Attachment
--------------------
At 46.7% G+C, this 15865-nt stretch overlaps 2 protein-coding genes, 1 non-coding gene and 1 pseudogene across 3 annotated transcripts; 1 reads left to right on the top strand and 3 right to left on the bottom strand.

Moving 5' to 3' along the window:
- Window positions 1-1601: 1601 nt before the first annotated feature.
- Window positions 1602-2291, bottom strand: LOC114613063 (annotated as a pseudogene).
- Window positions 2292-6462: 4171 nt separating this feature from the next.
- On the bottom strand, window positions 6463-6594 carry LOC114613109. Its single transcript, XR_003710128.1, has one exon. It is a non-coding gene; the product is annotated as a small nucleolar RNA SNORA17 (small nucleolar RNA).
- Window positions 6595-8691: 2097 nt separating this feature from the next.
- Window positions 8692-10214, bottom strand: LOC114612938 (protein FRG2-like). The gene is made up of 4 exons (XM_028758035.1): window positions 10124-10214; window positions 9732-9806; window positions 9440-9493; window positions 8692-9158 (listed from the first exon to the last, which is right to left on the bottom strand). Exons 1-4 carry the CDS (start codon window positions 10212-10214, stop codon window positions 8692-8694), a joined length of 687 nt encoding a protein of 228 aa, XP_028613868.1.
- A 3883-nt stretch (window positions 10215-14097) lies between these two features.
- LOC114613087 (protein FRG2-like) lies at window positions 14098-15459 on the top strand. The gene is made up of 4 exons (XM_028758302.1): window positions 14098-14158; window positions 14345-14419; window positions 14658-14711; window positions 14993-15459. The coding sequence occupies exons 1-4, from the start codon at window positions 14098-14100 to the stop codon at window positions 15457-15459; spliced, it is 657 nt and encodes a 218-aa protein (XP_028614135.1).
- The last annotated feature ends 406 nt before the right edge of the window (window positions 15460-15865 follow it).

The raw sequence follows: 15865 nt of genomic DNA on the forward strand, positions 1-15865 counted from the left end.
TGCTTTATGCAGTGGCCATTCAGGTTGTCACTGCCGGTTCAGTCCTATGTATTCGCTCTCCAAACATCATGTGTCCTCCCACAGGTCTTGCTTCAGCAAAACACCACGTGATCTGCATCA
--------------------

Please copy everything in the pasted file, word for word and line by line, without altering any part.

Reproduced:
At 46.7% G+C, this 15865-nt stretch overlaps 2 protein-coding genes, 1 non-coding gene and 1 pseudogene across 3 annotated transcripts; 1 reads left to right on the top strand and 3 right to left on the bottom strand.

Moving 5' to 3' along the window:
- Window positions 1-1601: 1601 nt before the first annotated feature.
- Window positions 1602-2291, bottom strand: LOC114613063 (annotated as a pseudogene).
- Window positions 2292-6462: 4171 nt separating this feature from the next.
- On the bottom strand, window positions 6463-6594 carry LOC114613109. Its single transcript, XR_003710128.1, has one exon. It is a non-coding gene; the product is annotated as a small nucleolar RNA SNORA17 (small nucleolar RNA).
- Window positions 6595-8691: 2097 nt separating this feature from the next.
- Window positions 8692-10214, bottom strand: LOC114612938 (protein FRG2-like). The gene is made up of 4 exons (XM_028758035.1): window positions 10124-10214; window positions 9732-9806; window positions 9440-9493; window positions 8692-9158 (listed from the first exon to the last, which is right to left on the bottom strand). Exons 1-4 carry the CDS (start codon window positions 10212-10214, stop codon window positions 8692-8694), a joined length of 687 nt encoding a protein of 228 aa, XP_028613868.1.
- A 3883-nt stretch (window positions 10215-14097) lies between these two features.
- LOC114613087 (protein FRG2-like) lies at window positions 14098-15459 on the top strand. The gene is made up of 4 exons (XM_028758302.1): window positions 14098-14158; window positions 14345-14419; window positions 14658-14711; window positions 14993-15459. The coding sequence occupies exons 1-4, from the start codon at window positions 14098-14100 to the stop codon at window positions 15457-15459; spliced, it is 657 nt and encodes a 218-aa protein (XP_028614135.1).
- The last annotated feature ends 406 nt before the right edge of the window (window positions 15460-15865 follow it).

The raw sequence follows: 15865 nt of genomic DNA on the forward strand, positions 1-15865 counted from the left end.
TGCTTTATGCAGTGGCCATTCAGGTTGTCACTGCCGGTTCAGTCCTATGTATTCGCTCTCCAAACATCATGTGTCCTCCCACAGGTCTTGCTTCAGCAAAACACCACGTGATCTGCATCA